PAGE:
Tag Archive | "Seafood Bar"

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Oyster, Food for Love!

Posted on 15 December 2009 by Aor Pichayanee

To be out at a bayside picnic ground of some oyster farms in northern California in the summertime sipping white wine and hanging out with friends should be a must-do thing for those oyster lovers living in the area. Oh well, I’ve missed doing so in 2001. I did drive around the area in the most recent trip of mine in San Francisco bay Area, California but time did not permit to do such thing.

However, my trip to the Bay Area in December 2009 was a perfect trip bringing me to explore my passion for oysters! – tasting, learning, and enjoying at a time! Well, with some reasons, I missed exploring them at Tomales Bay in West Marin, a major source of the oysters in the Bay Area where I even went for a trail -_-’. Hog Island Company is a very famous oyster farm located right there.

To be very honest, though how much I loved oysters, I’d never had any idea that there are different tons of oysters’ types distinguished by their waters, oceans, journeys, etc. The first place I tasted those different types of them was in Hog Island seafood bar at the Ferry Building Marketplace in San Francisco. The mixed of them were served in a dozen on ice and the first bite was fabulous! The dozen of FRESH raw oysters at Hog Island was hence a stunning of an oyster experience I’ve ever had though I still had no idea which type is which and could not tell the different tastes.

The guy was opening a tightly closing oyster shell, very fast and skillful

The guy was opening a tightly closing oyster shell, very fast and skillful

The bar ambience

Hog Island bar ambience

We drove down to our hotel at Carmel by-the-sea  in Monterey Bay via 17 mile drive. We passed Pebble beach and the Pacific coast scenic points where we watched the seals. It was a shame that it was clowdy with slight rains on that day. By the time we reached the hotel, it was already dark. We went out for dinner to “Flaherty” where I found by googling “oyster bar carmel”. It was a great pick! Three types of oyster were served in a dozen brought in from California, British Columbia and Washington State. I had the real different tastes of them which California oysters are pretty creamy, East coast ones are mind, and Washington oysters are sweet (my favorite).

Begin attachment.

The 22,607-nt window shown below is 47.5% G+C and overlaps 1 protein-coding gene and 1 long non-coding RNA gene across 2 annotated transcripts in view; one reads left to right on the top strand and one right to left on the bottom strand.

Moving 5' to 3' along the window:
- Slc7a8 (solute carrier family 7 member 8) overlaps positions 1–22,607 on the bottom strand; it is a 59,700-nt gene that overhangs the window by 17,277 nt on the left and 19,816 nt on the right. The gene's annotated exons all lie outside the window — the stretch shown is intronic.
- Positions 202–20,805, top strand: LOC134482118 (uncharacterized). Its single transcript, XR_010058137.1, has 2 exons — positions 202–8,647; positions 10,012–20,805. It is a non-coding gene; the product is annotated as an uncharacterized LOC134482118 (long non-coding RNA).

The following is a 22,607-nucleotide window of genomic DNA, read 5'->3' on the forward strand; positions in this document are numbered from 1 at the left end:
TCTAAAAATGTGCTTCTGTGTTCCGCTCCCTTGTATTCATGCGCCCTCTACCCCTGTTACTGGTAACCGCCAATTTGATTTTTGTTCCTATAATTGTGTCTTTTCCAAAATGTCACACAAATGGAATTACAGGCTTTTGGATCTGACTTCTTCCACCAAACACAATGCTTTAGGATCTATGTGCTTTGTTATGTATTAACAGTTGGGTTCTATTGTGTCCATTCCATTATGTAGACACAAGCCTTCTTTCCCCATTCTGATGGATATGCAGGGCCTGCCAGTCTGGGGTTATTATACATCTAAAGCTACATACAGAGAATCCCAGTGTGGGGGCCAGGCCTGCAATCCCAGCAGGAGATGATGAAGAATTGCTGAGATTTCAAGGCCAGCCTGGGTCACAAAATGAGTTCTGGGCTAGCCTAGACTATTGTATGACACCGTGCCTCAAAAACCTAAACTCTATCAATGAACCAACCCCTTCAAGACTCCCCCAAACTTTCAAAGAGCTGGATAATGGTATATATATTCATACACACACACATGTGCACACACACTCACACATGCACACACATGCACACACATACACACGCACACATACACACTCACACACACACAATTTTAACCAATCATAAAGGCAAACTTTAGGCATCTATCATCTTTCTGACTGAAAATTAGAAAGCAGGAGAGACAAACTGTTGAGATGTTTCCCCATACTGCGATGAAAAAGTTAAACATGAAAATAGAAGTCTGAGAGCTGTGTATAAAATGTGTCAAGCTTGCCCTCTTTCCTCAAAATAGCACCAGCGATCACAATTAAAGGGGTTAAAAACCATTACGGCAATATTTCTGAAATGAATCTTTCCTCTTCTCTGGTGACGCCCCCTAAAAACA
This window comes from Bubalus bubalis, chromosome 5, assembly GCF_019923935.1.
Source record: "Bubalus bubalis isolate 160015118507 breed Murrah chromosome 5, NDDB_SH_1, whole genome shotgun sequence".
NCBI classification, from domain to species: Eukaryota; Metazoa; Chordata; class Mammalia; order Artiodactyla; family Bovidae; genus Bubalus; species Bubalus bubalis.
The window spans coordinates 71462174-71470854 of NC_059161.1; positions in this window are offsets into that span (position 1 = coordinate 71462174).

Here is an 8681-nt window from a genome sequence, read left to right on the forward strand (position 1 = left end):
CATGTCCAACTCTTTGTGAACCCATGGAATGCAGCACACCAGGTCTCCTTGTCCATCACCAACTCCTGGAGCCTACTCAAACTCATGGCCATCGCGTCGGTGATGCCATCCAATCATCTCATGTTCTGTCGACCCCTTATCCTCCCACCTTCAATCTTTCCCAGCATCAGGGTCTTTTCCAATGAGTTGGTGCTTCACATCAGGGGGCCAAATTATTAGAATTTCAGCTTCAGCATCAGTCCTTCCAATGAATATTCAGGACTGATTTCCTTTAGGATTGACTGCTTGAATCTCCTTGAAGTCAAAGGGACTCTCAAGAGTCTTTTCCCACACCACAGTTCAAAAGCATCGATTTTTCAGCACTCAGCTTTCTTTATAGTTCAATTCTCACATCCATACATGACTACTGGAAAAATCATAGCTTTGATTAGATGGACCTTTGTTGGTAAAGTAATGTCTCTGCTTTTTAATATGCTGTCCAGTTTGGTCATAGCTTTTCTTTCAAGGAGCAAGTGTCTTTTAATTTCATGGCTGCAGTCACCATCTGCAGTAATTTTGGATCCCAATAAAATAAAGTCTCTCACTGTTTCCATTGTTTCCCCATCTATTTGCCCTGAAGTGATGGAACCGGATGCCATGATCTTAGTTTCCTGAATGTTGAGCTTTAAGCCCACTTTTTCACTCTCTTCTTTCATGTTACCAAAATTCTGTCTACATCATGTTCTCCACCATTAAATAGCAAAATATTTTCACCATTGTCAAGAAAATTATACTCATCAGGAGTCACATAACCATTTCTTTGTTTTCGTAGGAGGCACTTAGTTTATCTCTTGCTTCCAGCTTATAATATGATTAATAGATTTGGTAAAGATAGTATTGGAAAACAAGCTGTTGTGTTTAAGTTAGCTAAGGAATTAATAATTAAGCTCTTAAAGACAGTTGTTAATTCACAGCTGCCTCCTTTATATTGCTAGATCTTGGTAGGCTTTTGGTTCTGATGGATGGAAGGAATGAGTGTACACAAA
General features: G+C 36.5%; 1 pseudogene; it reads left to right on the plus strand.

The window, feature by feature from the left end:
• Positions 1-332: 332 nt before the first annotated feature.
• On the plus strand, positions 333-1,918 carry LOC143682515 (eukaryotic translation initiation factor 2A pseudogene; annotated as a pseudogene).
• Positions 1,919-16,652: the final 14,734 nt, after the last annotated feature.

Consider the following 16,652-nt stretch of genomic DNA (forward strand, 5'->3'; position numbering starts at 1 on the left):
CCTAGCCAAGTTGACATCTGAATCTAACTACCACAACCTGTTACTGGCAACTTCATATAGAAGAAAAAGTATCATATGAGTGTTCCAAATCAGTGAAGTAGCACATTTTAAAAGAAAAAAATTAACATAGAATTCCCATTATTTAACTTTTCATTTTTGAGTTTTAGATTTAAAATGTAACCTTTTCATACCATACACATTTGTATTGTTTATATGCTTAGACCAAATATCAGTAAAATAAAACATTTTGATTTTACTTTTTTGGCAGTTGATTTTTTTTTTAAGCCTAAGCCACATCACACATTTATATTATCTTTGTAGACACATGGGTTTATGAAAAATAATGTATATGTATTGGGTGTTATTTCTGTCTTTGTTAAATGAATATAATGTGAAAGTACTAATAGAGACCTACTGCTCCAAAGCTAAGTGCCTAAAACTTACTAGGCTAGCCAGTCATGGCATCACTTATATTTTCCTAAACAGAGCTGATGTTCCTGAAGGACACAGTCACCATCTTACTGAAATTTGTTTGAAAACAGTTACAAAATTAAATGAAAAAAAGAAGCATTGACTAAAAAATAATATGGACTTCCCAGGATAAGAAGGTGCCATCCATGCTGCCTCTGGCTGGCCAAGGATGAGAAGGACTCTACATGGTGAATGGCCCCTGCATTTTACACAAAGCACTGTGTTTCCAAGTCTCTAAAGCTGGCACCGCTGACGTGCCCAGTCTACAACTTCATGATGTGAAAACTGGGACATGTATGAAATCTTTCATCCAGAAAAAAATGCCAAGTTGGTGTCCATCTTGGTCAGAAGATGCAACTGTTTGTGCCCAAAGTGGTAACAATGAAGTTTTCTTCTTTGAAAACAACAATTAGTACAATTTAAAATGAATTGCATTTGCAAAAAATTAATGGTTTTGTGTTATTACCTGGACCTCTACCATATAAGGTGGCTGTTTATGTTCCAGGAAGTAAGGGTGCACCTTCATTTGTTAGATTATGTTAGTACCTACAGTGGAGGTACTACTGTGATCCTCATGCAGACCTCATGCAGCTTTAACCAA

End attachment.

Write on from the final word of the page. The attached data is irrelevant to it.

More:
Farherty Seafood Restaurant, Carmel-by-the-sea

Farherty Seafood Restaurant, Carmel-by-the-sea

Oysters at Farherty

Oysters at Farherty

On most days they have fresh Kumomoto oysters – the worlds finest oyster as well as Miyagi and the very popular Blue Point oyster.  Need a quick education in oysters or want to compare varieties… Flaherty’s is the place. (source: http://www.flahertysseafood.com/flahertys/pages/oyster_bar.html)

Staff was so friendly. She was enthusiastically giving us the information on variety of oyster types and a strong recommendation of her favorite oyster bar in San Francisco called “Water Bar“. I was really seeing her passion for oysters! Too bad, we could not make it to go there but the other seafood place called “Bar Crudo“.

At Bar Crudo, we didn’t have variety types of oysters because it was still in a happy hour of $1 Point Reyes (local) oyster, plus, we wanted to have different kinds of seafood. Check out the restaurant ambience and food pictures – strongly recommended!

Bar Crudo

Bar Crudo

Also check out a handful oyster menu here (from Water Bar) if this blog post has already inspired you to discover more at this point.

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From the Ocean Deep

Posted on 18 November 2009 by Admin

From the Ocean Deep2

If I had to choose a desert island meal, it’d probably be a large plate of Blue Point oysters, accompanied by a bottle of Muscadet. So I was delighted to hear that Billy Marinelli, the gregarious Long Islander behind Bangkok’s fabulous Oyster Bar, had opened a second venue with an equally straightforward name, The Seafood Bar.

Located right past Kuppa on Sukhumvit Soi 16, inside the Somerset serviced apartment, The Seafood Bar is bigger and brighter than its predecessor, and the décor takes its cue from all things piscine (murals of sea bream and black-and-white shots of oysters). With a more spacious kitchen, executive chef Brad Borchardt has composed a more ambitious menu. The grilled white marlin is spectacular, as is the pan-fried rock cod. Smoked gindara spring rolls were also fabulous—proving fish can be as complex and multilayered as meat.

With a second restaurant under his belt, Marinelli—who’s half the reason why diners enjoy the Oyster Bar so much—told me that he’s able to import more varieties of oysters. This ex-New Englander’s heart leapt at the sight of all the bivalves from the Atlantic—Stingrays from Virginia and Chincoteagues from Maryland are particularly drool-inducing—not to mention the littleneck clams in the chowder (or shall I say chowdah?) and Maine lobsters. Now, if I can only convince him to make lobster rolls and fried clams regular items on the menu. 41 Somerset Lake Place, Soi 16, Sukhumvit Rd.; 66-2/663-8863.

From the Ocean Deep4From the Ocean Deep3From the Ocean Deep5From the Ocean Deep6
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